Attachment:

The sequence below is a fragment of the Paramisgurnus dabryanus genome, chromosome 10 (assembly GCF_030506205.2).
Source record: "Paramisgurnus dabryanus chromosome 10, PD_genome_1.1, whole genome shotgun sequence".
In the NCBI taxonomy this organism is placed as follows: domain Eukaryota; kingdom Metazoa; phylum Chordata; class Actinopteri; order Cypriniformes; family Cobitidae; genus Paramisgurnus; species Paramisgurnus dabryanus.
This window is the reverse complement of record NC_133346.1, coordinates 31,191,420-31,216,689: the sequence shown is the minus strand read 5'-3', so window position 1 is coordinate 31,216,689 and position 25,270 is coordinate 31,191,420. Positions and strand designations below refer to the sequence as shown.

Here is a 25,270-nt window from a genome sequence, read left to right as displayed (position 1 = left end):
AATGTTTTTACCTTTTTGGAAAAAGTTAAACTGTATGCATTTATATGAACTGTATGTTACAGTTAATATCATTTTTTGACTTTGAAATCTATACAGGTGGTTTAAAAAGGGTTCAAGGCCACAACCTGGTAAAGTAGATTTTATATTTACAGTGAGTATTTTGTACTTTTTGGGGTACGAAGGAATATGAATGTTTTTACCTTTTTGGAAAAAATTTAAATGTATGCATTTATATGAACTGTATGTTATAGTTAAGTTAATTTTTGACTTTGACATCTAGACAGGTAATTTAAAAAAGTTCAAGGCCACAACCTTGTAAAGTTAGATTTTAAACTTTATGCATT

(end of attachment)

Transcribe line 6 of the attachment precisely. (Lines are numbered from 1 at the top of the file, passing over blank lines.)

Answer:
AATGTTTTTACCTTTTTGGAAAAAGTTAAACTGTATGCATTTATATGAACTGTATGTTACAGTTAATATCATTTTTTGACTTTGAAATCTATACAGGTGGTTTAAAAAGGGTTCAAGGCCACAACCTGGTAAAGTAGATTTTATATTTACAGTGAGTATTTTGTACTTTTTGGGGTACGAAGGAATATGAATGTTTTTACCTTTTTGGAAAAAATTTAAATGTATGCATTTATATGAACTGTATGTTATAGTTAAGTTAATTTTTGACTTTGACATCTAGACAGGTAATTTAAAAAAGTTCAAGGCCACAACCTTGTAAAGTTAGATTTTAAACTTTATGCATT